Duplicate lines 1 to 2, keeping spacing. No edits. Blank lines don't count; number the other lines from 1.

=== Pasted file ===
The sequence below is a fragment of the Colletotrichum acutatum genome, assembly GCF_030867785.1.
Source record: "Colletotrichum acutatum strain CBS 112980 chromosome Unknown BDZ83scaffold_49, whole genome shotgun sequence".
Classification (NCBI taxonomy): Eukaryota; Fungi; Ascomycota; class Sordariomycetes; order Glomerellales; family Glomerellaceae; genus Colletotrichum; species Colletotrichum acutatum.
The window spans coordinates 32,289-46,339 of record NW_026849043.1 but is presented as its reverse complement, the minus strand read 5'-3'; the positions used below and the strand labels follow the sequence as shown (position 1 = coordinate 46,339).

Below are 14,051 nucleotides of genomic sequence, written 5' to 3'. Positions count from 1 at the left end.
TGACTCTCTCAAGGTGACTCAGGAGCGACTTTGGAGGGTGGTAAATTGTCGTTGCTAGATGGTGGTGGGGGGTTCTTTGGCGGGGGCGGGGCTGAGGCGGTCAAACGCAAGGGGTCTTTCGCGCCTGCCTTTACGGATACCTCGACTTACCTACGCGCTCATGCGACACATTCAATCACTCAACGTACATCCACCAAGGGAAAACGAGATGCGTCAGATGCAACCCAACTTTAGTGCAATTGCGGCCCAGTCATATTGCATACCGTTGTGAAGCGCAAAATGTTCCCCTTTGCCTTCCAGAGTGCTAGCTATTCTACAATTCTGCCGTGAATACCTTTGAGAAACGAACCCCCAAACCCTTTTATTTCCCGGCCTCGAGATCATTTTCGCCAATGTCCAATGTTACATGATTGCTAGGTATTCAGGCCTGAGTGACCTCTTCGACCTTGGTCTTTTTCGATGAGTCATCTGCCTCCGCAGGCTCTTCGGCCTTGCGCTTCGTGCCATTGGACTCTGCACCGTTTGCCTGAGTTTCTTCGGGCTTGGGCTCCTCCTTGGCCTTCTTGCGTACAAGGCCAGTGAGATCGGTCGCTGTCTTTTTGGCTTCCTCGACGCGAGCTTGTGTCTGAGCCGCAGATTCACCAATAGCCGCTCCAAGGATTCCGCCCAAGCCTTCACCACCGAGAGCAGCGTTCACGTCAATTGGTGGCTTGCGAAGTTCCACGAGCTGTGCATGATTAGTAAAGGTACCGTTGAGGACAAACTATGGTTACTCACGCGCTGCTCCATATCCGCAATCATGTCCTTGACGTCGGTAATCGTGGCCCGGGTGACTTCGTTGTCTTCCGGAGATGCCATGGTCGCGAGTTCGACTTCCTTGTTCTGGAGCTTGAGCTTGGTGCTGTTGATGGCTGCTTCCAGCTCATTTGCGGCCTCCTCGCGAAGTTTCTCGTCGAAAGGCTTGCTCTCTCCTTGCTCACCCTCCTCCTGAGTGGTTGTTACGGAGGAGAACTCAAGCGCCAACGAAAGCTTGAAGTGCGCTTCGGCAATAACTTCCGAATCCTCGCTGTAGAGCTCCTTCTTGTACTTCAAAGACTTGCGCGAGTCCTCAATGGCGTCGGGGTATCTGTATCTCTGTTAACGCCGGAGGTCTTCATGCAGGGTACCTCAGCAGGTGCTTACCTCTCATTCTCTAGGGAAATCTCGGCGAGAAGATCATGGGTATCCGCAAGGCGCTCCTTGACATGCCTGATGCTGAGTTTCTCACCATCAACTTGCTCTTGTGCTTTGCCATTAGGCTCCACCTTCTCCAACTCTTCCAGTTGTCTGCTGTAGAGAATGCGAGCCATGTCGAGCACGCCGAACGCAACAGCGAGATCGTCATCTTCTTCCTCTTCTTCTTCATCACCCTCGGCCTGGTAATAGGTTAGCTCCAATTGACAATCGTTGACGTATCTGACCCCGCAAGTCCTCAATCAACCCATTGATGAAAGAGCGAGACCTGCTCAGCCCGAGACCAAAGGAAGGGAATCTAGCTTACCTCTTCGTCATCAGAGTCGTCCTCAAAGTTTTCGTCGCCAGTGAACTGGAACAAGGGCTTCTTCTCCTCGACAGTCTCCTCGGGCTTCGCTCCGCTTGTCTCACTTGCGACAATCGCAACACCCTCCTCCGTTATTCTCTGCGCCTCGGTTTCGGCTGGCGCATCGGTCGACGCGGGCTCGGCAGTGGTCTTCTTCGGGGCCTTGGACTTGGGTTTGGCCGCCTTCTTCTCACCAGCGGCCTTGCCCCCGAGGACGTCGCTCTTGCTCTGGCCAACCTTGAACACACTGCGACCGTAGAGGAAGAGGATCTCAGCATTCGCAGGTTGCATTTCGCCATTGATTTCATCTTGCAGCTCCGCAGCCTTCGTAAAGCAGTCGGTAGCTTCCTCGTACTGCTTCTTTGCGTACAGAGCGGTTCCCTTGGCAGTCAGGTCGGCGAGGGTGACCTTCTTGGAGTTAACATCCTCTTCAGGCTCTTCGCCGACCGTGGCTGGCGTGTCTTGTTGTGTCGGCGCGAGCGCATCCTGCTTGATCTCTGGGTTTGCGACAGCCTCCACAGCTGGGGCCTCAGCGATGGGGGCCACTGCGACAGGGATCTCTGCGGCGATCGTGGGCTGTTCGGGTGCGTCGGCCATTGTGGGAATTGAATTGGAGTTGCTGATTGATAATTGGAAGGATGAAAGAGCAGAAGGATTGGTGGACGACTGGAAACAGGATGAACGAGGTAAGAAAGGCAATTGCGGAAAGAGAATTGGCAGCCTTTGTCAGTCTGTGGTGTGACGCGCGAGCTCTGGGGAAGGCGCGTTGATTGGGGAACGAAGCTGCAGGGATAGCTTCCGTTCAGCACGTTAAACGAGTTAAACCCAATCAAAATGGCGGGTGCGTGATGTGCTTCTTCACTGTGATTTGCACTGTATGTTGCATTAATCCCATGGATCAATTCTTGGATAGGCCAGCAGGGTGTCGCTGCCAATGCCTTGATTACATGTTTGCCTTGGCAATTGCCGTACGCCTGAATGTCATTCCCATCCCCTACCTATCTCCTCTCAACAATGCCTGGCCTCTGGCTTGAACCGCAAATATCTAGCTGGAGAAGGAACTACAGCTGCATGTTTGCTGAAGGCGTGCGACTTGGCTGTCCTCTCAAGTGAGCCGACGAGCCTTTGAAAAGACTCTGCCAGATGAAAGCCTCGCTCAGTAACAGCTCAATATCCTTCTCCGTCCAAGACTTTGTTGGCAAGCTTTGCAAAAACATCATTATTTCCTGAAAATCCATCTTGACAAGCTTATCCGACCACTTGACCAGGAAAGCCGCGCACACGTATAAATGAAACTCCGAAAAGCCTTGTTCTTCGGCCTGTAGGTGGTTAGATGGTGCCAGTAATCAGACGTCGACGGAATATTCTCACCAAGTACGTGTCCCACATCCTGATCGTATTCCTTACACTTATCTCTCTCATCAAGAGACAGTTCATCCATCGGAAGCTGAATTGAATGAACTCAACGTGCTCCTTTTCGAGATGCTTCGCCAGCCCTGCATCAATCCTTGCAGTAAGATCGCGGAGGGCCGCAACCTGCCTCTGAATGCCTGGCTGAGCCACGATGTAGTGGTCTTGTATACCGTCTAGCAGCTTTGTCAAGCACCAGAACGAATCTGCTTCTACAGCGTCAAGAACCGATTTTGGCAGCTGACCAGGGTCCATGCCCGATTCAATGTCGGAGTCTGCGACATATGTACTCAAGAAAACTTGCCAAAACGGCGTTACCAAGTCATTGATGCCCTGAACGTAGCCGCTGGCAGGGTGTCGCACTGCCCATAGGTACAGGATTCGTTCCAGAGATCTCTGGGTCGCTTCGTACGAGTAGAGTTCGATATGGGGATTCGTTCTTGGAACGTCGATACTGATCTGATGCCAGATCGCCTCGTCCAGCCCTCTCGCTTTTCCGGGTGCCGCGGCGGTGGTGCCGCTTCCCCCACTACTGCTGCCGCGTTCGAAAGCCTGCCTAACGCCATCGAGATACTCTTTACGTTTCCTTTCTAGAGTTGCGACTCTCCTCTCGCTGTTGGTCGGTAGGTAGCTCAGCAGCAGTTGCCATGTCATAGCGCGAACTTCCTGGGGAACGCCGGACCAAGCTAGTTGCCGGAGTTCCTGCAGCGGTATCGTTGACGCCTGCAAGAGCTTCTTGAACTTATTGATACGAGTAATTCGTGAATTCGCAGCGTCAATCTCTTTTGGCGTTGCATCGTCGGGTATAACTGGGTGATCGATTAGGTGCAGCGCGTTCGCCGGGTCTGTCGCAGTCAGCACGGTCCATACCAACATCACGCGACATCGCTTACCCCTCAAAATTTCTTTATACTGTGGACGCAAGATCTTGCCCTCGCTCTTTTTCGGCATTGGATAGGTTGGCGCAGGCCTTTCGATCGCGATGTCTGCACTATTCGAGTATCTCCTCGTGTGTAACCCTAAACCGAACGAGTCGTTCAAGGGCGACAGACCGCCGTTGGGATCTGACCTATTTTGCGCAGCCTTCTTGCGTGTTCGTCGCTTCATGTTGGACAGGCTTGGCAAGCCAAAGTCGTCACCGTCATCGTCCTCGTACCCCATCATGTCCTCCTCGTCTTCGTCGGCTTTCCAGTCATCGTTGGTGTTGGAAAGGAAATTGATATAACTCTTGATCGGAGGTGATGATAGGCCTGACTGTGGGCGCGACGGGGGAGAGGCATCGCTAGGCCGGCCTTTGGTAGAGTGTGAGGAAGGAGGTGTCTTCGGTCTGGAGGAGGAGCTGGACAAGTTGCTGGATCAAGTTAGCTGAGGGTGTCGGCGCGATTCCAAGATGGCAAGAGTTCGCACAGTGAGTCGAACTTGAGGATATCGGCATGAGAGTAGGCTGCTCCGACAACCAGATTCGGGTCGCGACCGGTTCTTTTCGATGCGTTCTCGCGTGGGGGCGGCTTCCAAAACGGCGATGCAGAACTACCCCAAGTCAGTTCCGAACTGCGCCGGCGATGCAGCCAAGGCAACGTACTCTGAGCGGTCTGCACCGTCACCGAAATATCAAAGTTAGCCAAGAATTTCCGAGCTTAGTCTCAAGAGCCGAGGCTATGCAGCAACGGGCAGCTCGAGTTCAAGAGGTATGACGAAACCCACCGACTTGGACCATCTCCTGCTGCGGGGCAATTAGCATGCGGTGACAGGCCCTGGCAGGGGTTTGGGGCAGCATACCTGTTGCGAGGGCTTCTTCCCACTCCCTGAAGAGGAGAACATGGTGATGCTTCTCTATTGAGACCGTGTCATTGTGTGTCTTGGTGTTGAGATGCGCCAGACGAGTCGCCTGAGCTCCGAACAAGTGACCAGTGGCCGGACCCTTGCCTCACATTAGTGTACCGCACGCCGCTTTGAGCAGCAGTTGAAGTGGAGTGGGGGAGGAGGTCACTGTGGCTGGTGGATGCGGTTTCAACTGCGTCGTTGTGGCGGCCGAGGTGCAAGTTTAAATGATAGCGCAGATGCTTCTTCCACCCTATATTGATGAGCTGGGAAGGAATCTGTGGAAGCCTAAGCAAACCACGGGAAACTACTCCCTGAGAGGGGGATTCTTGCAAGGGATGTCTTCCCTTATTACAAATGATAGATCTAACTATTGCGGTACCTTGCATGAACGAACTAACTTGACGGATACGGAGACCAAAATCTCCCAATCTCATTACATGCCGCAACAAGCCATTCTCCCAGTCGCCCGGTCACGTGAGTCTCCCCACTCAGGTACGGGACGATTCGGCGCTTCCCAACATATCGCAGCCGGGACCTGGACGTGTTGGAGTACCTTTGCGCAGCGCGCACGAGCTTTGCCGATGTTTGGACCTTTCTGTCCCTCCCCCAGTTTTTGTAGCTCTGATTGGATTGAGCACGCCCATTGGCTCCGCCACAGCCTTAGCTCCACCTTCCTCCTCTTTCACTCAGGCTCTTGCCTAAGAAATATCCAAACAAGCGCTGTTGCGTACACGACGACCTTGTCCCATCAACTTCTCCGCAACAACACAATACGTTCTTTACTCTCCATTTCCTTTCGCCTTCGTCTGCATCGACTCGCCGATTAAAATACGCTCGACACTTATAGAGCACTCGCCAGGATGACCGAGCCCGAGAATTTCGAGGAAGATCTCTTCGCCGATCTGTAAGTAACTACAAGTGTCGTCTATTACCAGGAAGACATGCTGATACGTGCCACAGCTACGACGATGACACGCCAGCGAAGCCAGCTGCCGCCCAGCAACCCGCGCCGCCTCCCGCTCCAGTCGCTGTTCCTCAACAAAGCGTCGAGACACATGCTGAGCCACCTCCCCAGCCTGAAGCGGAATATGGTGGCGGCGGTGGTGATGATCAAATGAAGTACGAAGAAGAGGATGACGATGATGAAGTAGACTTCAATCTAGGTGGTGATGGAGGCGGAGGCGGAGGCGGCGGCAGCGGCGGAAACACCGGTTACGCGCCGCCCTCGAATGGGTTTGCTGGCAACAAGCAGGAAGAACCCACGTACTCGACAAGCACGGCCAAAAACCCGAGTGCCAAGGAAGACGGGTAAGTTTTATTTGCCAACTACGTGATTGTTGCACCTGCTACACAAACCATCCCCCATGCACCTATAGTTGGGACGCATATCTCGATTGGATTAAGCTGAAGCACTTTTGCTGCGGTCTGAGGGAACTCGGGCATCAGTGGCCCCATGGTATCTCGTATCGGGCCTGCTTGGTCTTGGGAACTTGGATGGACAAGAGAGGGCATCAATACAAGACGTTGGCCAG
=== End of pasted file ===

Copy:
The sequence below is a fragment of the Colletotrichum acutatum genome, assembly GCF_030867785.1.
Source record: "Colletotrichum acutatum strain CBS 112980 chromosome Unknown BDZ83scaffold_49, whole genome shotgun sequence".